Imagine you’re on the board of a fairly large company. The business has three verticals — IT services, Investment Advisory, and Organic farming. The CEO is making a presentation to the board about next year’s plan for investing additional capital in each business vertical.
After rushing through a dozen slides on broader industry trends and macroeconomics, the CEO comes to the slide which shows that the company generated a revenue of Rs. Five hundred crores in the recent financial year which translated to a bottom line of Rs. One hundred crores. A decent 20 percent profit margin.
“This year I propose that we put all our focus and investment capital for growing the Investment Advisory vertical.” argues the CEO.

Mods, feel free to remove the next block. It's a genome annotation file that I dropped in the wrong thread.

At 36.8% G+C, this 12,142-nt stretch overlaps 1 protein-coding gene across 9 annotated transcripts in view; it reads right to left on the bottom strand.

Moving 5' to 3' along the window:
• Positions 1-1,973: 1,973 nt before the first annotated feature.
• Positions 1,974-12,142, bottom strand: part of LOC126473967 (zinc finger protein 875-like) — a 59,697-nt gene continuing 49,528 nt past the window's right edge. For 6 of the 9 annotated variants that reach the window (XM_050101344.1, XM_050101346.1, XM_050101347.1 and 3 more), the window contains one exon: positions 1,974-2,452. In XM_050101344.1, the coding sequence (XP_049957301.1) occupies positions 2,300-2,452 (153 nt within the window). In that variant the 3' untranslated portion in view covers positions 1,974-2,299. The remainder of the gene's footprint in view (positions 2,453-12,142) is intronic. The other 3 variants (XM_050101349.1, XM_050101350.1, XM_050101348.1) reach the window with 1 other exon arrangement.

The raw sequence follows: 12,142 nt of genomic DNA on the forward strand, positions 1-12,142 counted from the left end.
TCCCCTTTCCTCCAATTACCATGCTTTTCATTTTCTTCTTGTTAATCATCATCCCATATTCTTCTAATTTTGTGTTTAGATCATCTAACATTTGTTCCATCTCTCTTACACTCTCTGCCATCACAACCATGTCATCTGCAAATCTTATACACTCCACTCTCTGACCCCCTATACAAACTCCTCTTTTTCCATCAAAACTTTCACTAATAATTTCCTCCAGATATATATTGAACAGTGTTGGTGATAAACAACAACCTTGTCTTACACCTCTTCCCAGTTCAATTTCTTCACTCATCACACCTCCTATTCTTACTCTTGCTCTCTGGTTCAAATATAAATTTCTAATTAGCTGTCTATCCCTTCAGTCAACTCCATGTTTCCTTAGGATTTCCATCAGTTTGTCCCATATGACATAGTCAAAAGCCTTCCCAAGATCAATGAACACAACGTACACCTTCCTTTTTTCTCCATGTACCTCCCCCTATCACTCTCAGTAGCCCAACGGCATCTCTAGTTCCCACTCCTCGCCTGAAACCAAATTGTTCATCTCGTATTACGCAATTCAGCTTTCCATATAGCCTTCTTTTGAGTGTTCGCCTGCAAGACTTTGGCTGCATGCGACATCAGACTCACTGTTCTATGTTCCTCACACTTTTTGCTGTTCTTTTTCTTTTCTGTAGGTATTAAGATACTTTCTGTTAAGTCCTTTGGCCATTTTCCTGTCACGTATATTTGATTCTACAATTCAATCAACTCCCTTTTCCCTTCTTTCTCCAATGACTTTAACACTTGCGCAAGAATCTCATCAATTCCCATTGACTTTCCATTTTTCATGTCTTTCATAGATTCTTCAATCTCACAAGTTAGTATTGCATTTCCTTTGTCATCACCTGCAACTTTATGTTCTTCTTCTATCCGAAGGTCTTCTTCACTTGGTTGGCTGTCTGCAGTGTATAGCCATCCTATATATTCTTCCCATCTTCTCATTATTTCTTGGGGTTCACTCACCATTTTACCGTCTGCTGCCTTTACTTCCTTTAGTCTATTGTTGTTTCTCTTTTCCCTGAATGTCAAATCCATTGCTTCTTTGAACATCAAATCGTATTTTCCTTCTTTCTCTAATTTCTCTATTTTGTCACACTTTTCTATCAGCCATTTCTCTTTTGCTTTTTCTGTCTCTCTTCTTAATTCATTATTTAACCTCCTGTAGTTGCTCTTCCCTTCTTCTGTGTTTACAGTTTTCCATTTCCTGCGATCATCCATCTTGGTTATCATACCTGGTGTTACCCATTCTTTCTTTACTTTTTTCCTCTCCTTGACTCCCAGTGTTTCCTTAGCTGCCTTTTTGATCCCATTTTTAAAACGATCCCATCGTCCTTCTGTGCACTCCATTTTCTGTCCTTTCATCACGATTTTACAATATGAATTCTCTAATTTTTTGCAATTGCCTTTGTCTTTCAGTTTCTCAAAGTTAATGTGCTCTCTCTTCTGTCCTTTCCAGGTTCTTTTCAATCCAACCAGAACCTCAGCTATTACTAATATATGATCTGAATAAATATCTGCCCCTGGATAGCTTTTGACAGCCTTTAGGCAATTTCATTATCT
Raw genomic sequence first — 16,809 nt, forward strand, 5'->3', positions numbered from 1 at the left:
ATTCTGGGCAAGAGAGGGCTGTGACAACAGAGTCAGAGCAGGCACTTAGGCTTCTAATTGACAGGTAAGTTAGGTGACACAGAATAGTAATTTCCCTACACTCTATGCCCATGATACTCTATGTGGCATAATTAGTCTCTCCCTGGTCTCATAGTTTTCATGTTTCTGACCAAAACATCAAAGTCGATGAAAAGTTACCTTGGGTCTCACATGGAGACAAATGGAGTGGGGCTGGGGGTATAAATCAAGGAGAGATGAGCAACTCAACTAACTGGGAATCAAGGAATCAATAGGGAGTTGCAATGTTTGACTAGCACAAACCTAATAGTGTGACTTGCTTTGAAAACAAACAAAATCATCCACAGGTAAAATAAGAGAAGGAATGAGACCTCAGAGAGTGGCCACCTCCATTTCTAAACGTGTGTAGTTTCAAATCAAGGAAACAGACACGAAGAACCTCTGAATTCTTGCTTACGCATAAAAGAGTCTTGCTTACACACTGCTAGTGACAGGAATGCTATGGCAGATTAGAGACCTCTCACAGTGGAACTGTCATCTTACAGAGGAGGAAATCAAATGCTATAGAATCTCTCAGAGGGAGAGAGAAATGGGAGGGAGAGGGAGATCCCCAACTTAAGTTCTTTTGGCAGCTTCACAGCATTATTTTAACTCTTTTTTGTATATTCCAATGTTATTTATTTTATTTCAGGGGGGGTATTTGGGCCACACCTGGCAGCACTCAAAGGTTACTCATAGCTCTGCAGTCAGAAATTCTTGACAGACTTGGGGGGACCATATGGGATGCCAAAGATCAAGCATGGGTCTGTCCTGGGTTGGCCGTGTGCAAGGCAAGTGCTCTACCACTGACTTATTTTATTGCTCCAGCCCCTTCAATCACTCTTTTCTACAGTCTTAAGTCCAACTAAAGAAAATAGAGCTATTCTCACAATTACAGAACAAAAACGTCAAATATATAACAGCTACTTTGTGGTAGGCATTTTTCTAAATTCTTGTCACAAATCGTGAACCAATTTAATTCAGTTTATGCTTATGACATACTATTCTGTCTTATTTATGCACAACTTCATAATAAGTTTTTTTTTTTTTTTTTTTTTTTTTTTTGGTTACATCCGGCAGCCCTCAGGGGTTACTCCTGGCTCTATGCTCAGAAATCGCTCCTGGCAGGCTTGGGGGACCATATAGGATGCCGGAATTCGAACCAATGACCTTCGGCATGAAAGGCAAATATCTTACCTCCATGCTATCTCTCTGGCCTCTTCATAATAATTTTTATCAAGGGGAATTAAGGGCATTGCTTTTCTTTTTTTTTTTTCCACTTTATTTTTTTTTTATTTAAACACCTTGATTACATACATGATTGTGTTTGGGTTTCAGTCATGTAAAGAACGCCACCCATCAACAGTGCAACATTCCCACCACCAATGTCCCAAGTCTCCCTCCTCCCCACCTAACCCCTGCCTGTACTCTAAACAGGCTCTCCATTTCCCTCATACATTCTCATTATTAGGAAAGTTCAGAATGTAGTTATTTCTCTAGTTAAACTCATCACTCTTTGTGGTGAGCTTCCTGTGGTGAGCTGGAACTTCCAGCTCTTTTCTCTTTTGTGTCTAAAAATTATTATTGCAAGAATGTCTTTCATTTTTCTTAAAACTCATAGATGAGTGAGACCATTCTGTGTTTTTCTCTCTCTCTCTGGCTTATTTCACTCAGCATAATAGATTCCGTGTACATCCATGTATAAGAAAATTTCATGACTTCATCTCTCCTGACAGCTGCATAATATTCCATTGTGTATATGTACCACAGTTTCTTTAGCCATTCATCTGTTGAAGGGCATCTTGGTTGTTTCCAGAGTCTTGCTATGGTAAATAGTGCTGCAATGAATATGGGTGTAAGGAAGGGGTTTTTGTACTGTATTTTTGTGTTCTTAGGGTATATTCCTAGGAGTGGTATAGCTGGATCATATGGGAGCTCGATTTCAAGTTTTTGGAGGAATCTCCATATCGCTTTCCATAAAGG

“I understand that you’ve worked for several years in the finance industry,” interjected a senior board member, “and that may give you the confidence about the future prospects of money management business. But do you have any other data to support your argument especially in the context of our company’s business?”
“As a matter of fact, I do.” quips the CEO. “And I am glad you asked that, sir.” It was evident that the CEO was prepared for this question. In fact, he was saving up a special slide just for this.
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